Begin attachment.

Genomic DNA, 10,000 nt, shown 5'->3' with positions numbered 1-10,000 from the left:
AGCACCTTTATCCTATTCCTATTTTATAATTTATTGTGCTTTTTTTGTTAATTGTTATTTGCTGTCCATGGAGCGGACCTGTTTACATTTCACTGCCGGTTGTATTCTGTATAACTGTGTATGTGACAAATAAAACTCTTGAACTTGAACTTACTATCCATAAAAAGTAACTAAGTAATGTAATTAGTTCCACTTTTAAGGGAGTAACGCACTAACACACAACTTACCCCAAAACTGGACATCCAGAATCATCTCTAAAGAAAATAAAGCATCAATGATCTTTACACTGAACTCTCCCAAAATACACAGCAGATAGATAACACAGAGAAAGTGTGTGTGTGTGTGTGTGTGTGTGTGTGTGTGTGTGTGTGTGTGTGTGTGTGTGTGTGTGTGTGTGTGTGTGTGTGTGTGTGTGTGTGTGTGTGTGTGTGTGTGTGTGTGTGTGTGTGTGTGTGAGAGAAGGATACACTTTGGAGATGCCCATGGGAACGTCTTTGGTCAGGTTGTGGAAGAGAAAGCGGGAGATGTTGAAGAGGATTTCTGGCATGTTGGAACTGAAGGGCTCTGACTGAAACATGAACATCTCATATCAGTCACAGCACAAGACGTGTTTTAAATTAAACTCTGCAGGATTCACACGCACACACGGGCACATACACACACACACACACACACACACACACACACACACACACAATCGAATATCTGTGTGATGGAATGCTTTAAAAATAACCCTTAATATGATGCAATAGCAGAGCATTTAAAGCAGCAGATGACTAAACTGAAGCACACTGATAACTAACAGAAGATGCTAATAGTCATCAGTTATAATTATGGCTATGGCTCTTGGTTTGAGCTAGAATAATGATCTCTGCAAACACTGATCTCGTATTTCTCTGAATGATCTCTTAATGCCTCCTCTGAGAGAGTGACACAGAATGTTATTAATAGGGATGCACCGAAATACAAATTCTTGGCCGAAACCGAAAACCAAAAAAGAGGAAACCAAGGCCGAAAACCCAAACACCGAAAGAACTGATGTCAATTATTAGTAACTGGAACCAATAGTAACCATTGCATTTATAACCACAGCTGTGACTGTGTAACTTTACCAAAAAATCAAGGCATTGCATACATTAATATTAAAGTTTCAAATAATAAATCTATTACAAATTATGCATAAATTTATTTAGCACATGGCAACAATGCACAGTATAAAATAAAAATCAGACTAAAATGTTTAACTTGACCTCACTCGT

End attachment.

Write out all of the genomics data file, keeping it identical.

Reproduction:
Genomic DNA, 10,000 nt, shown 5'->3' with positions numbered 1-10,000 from the left:
AGCACCTTTATCCTATTCCTATTTTATAATTTATTGTGCTTTTTTTGTTAATTGTTATTTGCTGTCCATGGAGCGGACCTGTTTACATTTCACTGCCGGTTGTATTCTGTATAACTGTGTATGTGACAAATAAAACTCTTGAACTTGAACTTACTATCCATAAAAAGTAACTAAGTAATGTAATTAGTTCCACTTTTAAGGGAGTAACGCACTAACACACAACTTACCCCAAAACTGGACATCCAGAATCATCTCTAAAGAAAATAAAGCATCAATGATCTTTACACTGAACTCTCCCAAAATACACAGCAGATAGATAACACAGAGAAAGTGTGTGTGTGTGTGTGTGTGTGTGTGTGTGTGTGTGTGTGTGTGTGTGTGTGTGTGTGTGTGTGTGTGTGTGTGTGTGTGTGTGTGTGTGTGTGTGTGTGTGTGTGTGTGTGTGTGTGTGTGTGAGAGAAGGATACACTTTGGAGATGCCCATGGGAACGTCTTTGGTCAGGTTGTGGAAGAGAAAGCGGGAGATGTTGAAGAGGATTTCTGGCATGTTGGAACTGAAGGGCTCTGACTGAAACATGAACATCTCATATCAGTCACAGCACAAGACGTGTTTTAAATTAAACTCTGCAGGATTCACACGCACACACGGGCACATACACACACACACACACACACACACACACACACACACACACAATCGAATATCTGTGTGATGGAATGCTTTAAAAATAACCCTTAATATGATGCAATAGCAGAGCATTTAAAGCAGCAGATGACTAAACTGAAGCACACTGATAACTAACAGAAGATGCTAATAGTCATCAGTTATAATTATGGCTATGGCTCTTGGTTTGAGCTAGAATAATGATCTCTGCAAACACTGATCTCGTATTTCTCTGAATGATCTCTTAATGCCTCCTCTGAGAGAGTGACACAGAATGTTATTAATAGGGATGCACCGAAATACAAATTCTTGGCCGAAACCGAAAACCAAAAAAGAGGAAACCAAGGCCGAAAACCCAAACACCGAAAGAACTGATGTCAATTATTAGTAACTGGAACCAATAGTAACCATTGCATTTATAACCACAGCTGTGACTGTGTAACTTTACCAAAAAATCAAGGCATTGCATACATTAATATTAAAGTTTCAAATAATAAATCTATTACAAATTATGCATAAATTTATTTAGCACATGGCAACAATGCACAGTATAAAATAAAAATCAGACTAAAATGTTTAACTTGACCTCACTCGT